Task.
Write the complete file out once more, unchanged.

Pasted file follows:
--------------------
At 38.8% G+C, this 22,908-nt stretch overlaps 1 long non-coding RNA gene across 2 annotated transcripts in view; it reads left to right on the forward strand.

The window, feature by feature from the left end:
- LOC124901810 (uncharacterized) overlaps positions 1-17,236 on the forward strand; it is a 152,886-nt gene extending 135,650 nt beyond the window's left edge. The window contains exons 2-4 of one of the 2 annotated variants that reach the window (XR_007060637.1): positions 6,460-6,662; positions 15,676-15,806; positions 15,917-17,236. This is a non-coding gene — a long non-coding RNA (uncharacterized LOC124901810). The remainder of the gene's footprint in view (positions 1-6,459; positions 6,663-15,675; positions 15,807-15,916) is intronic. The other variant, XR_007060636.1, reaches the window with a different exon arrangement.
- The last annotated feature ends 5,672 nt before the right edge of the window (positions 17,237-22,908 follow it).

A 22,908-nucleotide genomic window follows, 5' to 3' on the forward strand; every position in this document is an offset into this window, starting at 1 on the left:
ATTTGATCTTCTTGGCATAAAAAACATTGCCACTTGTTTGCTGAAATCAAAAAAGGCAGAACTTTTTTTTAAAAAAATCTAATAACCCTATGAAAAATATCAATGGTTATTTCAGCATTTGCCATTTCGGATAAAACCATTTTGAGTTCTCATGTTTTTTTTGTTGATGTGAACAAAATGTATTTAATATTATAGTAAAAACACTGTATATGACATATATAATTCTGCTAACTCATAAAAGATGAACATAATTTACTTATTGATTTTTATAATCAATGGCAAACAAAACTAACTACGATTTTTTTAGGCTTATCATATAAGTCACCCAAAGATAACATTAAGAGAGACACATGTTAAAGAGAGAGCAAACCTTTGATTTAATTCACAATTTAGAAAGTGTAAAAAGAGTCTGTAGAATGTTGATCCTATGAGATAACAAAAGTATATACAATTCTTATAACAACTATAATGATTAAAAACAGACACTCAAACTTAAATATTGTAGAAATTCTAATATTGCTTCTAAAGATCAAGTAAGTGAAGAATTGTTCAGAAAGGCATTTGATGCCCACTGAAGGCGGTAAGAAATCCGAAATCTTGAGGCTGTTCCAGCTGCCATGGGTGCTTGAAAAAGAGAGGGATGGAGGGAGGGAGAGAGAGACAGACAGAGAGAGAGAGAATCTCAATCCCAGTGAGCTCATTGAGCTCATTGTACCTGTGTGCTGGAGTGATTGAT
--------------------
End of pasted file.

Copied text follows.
At 38.8% G+C, this 22,908-nt stretch overlaps 1 long non-coding RNA gene across 2 annotated transcripts in view; it reads left to right on the forward strand.

The window, feature by feature from the left end:
- LOC124901810 (uncharacterized) overlaps positions 1-17,236 on the forward strand; it is a 152,886-nt gene extending 135,650 nt beyond the window's left edge. The window contains exons 2-4 of one of the 2 annotated variants that reach the window (XR_007060637.1): positions 6,460-6,662; positions 15,676-15,806; positions 15,917-17,236. This is a non-coding gene — a long non-coding RNA (uncharacterized LOC124901810). The remainder of the gene's footprint in view (positions 1-6,459; positions 6,663-15,675; positions 15,807-15,916) is intronic. The other variant, XR_007060636.1, reaches the window with a different exon arrangement.
- The last annotated feature ends 5,672 nt before the right edge of the window (positions 17,237-22,908 follow it).

A 22,908-nucleotide genomic window follows, 5' to 3' on the forward strand; every position in this document is an offset into this window, starting at 1 on the left:
ATTTGATCTTCTTGGCATAAAAAACATTGCCACTTGTTTGCTGAAATCAAAAAAGGCAGAACTTTTTTTTAAAAAAATCTAATAACCCTATGAAAAATATCAATGGTTATTTCAGCATTTGCCATTTCGGATAAAACCATTTTGAGTTCTCATGTTTTTTTTGTTGATGTGAACAAAATGTATTTAATATTATAGTAAAAACACTGTATATGACATATATAATTCTGCTAACTCATAAAAGATGAACATAATTTACTTATTGATTTTTATAATCAATGGCAAACAAAACTAACTACGATTTTTTTAGGCTTATCATATAAGTCACCCAAAGATAACATTAAGAGAGACACATGTTAAAGAGAGAGCAAACCTTTGATTTAATTCACAATTTAGAAAGTGTAAAAAGAGTCTGTAGAATGTTGATCCTATGAGATAACAAAAGTATATACAATTCTTATAACAACTATAATGATTAAAAACAGACACTCAAACTTAAATATTGTAGAAATTCTAATATTGCTTCTAAAGATCAAGTAAGTGAAGAATTGTTCAGAAAGGCATTTGATGCCCACTGAAGGCGGTAAGAAATCCGAAATCTTGAGGCTGTTCCAGCTGCCATGGGTGCTTGAAAAAGAGAGGGATGGAGGGAGGGAGAGAGAGACAGACAGAGAGAGAGAGAATCTCAATCCCAGTGAGCTCATTGAGCTCATTGTACCTGTGTGCTGGAGTGATTGAT